Big Cats and People Live in Close Quarters in India
The numbers of large carnivores, especially leopards, are increasing in private lands and lands outside the protected-area systems in India, bringing new challenges for coexistence.
撰文/播音 史蒂夫·米尔斯基（Steve Mirsk）
"In India, as a consequence of stricter protection of wildlife and increased tolerance, numbers of large carnivores are increasing in private lands and lands outside the protected-area systems."Ullas Karanth of the U.S.-based Wildlife Conservation Society and India's Centre for Wildlife Studies.
“在印度，由于对野生动物越发严格的保护措施与对野生动物越来越高的容忍度，私有土地和未划入保护区的土地上的肉食动物数量正在上升。”美国野生动物保护组织与印度野生动物研究中心（U.S.-based Wildlife Conservation Society and India’s Centre for Wildlife Studies）的乌拉斯·卡拉夫（Ullas Karanth）如是说。
"While this is a good thing for conservation it poses serious problems for management because occasionally these interactions turn hostile, between people and carnivores. And this issue is particularly serious with leopards."
Karanth and his team studied interactions between people and leopards in Karnataka, a state in India's southwest that's home to more than 60 million people. Leopards can be found in 47 percent of the state, in areas outside parks and other sanctuaries. So people and leopards do, every once in a while, run into each other.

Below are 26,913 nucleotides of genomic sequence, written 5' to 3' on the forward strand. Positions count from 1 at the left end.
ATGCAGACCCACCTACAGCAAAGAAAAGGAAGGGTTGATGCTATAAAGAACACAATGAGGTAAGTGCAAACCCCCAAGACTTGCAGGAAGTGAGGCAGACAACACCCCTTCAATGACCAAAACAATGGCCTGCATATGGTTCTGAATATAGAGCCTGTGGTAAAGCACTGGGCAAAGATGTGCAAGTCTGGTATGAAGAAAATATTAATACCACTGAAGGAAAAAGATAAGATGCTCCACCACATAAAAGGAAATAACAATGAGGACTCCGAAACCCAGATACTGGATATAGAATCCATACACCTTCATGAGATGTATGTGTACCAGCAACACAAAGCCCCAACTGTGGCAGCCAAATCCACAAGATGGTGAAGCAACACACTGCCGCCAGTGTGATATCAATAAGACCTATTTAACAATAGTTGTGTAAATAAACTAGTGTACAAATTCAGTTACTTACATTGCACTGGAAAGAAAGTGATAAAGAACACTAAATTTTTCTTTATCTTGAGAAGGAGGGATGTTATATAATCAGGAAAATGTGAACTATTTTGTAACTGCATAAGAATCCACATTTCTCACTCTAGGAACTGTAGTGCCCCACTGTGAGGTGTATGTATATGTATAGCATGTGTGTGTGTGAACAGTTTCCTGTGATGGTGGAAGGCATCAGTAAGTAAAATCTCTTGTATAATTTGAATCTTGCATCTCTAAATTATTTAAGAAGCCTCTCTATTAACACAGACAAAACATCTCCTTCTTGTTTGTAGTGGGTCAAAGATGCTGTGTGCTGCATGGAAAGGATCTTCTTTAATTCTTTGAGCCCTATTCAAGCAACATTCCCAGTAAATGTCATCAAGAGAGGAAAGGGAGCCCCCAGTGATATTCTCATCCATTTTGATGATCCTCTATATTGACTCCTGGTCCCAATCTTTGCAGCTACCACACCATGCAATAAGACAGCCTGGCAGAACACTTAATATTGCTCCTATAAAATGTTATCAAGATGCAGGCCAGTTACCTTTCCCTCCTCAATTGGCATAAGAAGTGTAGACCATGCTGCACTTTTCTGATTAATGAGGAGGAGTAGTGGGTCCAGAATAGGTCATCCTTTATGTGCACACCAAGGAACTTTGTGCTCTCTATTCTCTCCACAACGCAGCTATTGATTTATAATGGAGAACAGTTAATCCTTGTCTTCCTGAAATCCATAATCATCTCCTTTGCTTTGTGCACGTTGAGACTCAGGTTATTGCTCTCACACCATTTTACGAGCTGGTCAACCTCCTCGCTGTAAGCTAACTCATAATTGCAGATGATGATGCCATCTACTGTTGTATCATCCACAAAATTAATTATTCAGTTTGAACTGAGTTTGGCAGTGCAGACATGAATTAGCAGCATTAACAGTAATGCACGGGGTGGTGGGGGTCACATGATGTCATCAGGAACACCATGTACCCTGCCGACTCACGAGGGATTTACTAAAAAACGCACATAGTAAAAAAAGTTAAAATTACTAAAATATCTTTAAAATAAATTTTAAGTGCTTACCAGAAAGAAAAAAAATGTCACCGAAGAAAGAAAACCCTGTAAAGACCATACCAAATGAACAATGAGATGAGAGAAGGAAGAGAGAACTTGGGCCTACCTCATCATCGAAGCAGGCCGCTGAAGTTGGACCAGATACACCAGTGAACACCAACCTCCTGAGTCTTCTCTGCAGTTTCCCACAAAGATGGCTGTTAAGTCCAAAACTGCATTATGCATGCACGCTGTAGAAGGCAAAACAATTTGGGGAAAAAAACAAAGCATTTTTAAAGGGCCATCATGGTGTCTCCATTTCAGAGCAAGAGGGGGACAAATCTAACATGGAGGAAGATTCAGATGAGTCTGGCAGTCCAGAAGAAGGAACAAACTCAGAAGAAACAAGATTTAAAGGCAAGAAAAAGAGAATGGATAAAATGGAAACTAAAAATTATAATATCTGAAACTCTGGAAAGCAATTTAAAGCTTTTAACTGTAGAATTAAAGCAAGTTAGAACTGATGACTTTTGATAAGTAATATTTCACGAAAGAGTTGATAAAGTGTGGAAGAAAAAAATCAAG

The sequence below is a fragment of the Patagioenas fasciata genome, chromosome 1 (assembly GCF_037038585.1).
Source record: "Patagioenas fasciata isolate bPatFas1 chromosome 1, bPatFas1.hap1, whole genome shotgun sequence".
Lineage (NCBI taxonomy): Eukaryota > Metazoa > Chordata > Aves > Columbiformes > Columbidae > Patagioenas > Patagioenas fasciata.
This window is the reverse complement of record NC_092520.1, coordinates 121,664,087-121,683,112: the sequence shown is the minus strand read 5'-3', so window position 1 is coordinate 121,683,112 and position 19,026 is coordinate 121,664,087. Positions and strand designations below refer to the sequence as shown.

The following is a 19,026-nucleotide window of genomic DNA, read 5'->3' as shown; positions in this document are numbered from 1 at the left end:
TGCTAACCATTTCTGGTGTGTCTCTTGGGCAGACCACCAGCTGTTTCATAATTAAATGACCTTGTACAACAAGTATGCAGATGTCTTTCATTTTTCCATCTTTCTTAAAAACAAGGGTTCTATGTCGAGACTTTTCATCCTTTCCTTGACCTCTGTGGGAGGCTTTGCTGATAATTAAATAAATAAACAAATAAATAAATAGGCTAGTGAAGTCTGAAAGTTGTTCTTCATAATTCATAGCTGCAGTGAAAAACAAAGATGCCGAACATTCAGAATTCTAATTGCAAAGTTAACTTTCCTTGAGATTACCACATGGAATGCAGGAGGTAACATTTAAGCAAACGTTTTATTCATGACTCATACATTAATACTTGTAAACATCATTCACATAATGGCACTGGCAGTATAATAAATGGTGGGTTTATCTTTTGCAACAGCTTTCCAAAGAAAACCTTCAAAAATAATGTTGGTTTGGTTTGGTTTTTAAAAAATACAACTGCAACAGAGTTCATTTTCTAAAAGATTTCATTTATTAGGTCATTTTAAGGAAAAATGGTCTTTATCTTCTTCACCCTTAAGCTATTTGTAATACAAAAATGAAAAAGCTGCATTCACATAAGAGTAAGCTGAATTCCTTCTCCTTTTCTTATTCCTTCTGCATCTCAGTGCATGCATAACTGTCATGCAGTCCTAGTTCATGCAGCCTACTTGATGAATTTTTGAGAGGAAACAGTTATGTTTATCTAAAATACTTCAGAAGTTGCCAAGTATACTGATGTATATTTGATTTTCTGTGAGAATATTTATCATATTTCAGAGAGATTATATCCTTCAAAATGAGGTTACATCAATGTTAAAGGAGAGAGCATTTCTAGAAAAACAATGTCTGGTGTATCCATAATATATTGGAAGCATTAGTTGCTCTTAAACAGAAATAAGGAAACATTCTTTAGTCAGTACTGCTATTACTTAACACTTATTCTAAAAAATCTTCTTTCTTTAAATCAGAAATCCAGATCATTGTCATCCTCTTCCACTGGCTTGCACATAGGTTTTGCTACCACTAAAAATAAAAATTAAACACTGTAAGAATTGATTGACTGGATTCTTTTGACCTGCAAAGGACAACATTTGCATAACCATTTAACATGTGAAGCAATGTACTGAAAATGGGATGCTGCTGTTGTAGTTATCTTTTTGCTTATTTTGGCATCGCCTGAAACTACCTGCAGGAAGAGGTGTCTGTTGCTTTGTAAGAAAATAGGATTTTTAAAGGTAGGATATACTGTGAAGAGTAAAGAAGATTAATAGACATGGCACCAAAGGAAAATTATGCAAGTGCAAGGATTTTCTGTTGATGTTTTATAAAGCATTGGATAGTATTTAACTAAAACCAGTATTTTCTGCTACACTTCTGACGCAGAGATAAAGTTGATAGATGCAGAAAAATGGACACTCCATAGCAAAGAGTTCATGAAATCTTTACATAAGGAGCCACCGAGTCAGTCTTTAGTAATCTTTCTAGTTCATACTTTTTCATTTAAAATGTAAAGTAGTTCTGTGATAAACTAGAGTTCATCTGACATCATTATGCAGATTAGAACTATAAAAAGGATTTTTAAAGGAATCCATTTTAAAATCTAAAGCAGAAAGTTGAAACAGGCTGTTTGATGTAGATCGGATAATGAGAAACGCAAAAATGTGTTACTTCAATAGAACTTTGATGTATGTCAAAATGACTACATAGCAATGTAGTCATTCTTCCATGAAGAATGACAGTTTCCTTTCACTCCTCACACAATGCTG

To gauge the frequency of such interactions, the researchers scoured media reports during a 14-month period from 2013 to 2014. The total tally was 245 separate incidents. Most were attacks on livestock or simple sightings of the leopards by people. But leopards did attack people 32 times, causing three deaths. Thirty-four leopards died in the study period, mostly from poaching and being hit by vehicles. Capturing and relocating the animals did not seem to be an effective way to cut down on animal-human contacts. The study is in the journal PLoS ONE. [Vidya Athreya et al, Spotted in the News: Using Media Reports to Examine Leopard Distribution, Depredation, and Management Practices outside Protected Areas in Southern India]
So how can the large carnivores and people better coexist? The researchers think that an obvious but important step is to get a lot more data on just where leopards are most likely to be found in populated areas, so people can avoid the cats. And that farmers should be quickly and fairly compensated for any livestock losses. Which seems to be a better alternative than trying to hunt down and kill or move the offending animal.